identical.  The addr argument specifies the address (in the
                   traced process's virtual address space) at which the read
                   is to be done.  This address does not have to meet any
                   alignment constraints.  The value read is returned as the
                   return value from ptrace().

     PT_WRITE_I, PT_WRITE_D
                   These requests parallel PT_READ_I and PT_READ_D, except
                   that they write rather than read.  The data argument
                   supplies the value to be written.

     PT_IO         This request allows reading and writing arbitrary amounts
                   of data in the traced process's address space.  The addr
                   argument specifies a pointer to a struct ptrace_io_desc,
                   which is defined as follows:

                   struct ptrace_io_desc {
                           int     piod_op;        /* I/O operation */
                           void    *piod_offs;     /* child offset */
                           void    *piod_addr;     /* parent offset */
                           size_t  piod_len;       /* request length */
                   };

                   /*
                    * Operations in piod_op.
                    */
                   #define PIOD_READ_D     1       /* Read from D space */
                   #define PIOD_WRITE_D    2       /* Write to D space */
                   #define PIOD_READ_I     3       /* Read from I space */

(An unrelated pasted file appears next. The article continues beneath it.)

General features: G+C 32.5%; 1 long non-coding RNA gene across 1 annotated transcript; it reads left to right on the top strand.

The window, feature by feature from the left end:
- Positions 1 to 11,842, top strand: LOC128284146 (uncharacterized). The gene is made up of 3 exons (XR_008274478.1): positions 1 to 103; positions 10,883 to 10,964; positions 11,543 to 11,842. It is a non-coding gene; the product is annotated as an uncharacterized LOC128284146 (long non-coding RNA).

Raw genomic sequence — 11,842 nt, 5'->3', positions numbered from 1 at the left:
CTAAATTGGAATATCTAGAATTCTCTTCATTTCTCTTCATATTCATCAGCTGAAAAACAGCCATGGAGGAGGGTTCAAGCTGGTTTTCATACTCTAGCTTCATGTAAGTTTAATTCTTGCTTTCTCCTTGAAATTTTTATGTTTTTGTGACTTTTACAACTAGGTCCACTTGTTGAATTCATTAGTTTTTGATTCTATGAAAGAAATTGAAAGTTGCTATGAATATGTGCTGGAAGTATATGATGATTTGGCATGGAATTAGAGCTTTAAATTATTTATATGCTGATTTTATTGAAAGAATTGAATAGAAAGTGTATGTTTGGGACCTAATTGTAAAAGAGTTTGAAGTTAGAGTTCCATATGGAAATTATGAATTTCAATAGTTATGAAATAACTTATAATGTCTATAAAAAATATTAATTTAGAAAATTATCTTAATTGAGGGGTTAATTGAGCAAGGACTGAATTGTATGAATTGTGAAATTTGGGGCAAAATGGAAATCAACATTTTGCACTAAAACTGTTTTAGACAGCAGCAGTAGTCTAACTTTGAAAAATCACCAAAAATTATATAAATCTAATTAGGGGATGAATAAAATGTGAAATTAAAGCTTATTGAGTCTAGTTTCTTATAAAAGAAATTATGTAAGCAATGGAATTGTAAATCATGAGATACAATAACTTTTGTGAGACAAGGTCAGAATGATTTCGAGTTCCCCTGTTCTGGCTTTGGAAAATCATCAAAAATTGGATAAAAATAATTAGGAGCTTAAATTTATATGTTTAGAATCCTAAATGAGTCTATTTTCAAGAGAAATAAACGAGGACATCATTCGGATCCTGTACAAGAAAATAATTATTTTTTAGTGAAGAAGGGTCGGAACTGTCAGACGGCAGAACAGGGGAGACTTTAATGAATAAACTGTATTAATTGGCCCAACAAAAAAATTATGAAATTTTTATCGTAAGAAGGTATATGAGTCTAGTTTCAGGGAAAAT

#define PIOD_WRITE_I    4       /* Write to I space */

                   The data argument is ignored.  The actual number of bytes
                   read or written is stored in piod_len upon return.

     PT_CONTINUE   The traced process continues execution.  The addr argument
                   is an address specifying the place where execution is to be
                   resumed (a new value for the program counter), or
                   (caddr_t)1 to indicate that execution is to pick up where
                   it left off.  The data argument provides a signal number to
                   be delivered to the traced process as it resumes execution,
                   or 0 if no signal is to be sent.

     PT_STEP       The traced process is single stepped one instruction.  The
                   addr argument should be passed (caddr_t)1.  The data
                   argument provides a signal number to be delivered to the
                   traced process as it resumes execution, or 0 if no signal
                   is to be sent.

     PT_KILL       The traced process terminates, as if PT_CONTINUE had been
                   used with SIGKILL given as the signal to be delivered.

     PT_ATTACH     This request allows a process to gain control of an
                   otherwise unrelated process and begin tracing it.  It does
                   not need any cooperation from the to-be-traced process.  In
                   this case, pid specifies the process ID of the to-be-traced
                   process, and the other two arguments are ignored.  This
                   request requires that the target process must have the same
                   real UID as the tracing process, and that it must not be
                   executing a setuid or setgid executable.  (If the tracing
                   process is running as root, these restrictions do not
                   apply.)  The tracing process will see the newly-traced
                   process stop and may then control it as if it had been
                   traced all along.

     PT_DETACH     This request is like PT_CONTINUE, except that it does not
                   allow specifying an alternate place to continue execution,
                   and after it succeeds, the traced process is no longer